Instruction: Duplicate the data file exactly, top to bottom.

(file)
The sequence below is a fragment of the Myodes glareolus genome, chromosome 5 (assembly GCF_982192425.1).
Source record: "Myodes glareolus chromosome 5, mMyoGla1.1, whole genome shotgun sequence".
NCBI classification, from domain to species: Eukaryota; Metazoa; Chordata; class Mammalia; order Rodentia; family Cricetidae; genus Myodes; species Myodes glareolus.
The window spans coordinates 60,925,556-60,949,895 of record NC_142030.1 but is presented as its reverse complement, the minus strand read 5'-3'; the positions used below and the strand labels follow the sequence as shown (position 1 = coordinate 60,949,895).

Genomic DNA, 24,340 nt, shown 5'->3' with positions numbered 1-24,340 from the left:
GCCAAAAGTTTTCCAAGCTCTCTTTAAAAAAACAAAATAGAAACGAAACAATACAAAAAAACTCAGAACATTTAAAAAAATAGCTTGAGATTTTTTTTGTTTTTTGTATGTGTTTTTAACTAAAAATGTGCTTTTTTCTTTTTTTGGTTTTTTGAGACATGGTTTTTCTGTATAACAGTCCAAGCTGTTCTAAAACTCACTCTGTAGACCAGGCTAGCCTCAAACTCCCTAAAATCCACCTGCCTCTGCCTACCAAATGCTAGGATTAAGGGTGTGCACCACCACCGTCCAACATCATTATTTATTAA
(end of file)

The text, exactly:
The sequence below is a fragment of the Myodes glareolus genome, chromosome 5 (assembly GCF_982192425.1).
Source record: "Myodes glareolus chromosome 5, mMyoGla1.1, whole genome shotgun sequence".
NCBI classification, from domain to species: Eukaryota; Metazoa; Chordata; class Mammalia; order Rodentia; family Cricetidae; genus Myodes; species Myodes glareolus.
The window spans coordinates 60,925,556-60,949,895 of record NC_142030.1 but is presented as its reverse complement, the minus strand read 5'-3'; the positions used below and the strand labels follow the sequence as shown (position 1 = coordinate 60,949,895).

Genomic DNA, 24,340 nt, shown 5'->3' with positions numbered 1-24,340 from the left:
GCCAAAAGTTTTCCAAGCTCTCTTTAAAAAAACAAAATAGAAACGAAACAATACAAAAAAACTCAGAACATTTAAAAAAATAGCTTGAGATTTTTTTTGTTTTTTGTATGTGTTTTTAACTAAAAATGTGCTTTTTTCTTTTTTTGGTTTTTTGAGACATGGTTTTTCTGTATAACAGTCCAAGCTGTTCTAAAACTCACTCTGTAGACCAGGCTAGCCTCAAACTCCCTAAAATCCACCTGCCTCTGCCTACCAAATGCTAGGATTAAGGGTGTGCACCACCACCGTCCAACATCATTATTTATTAA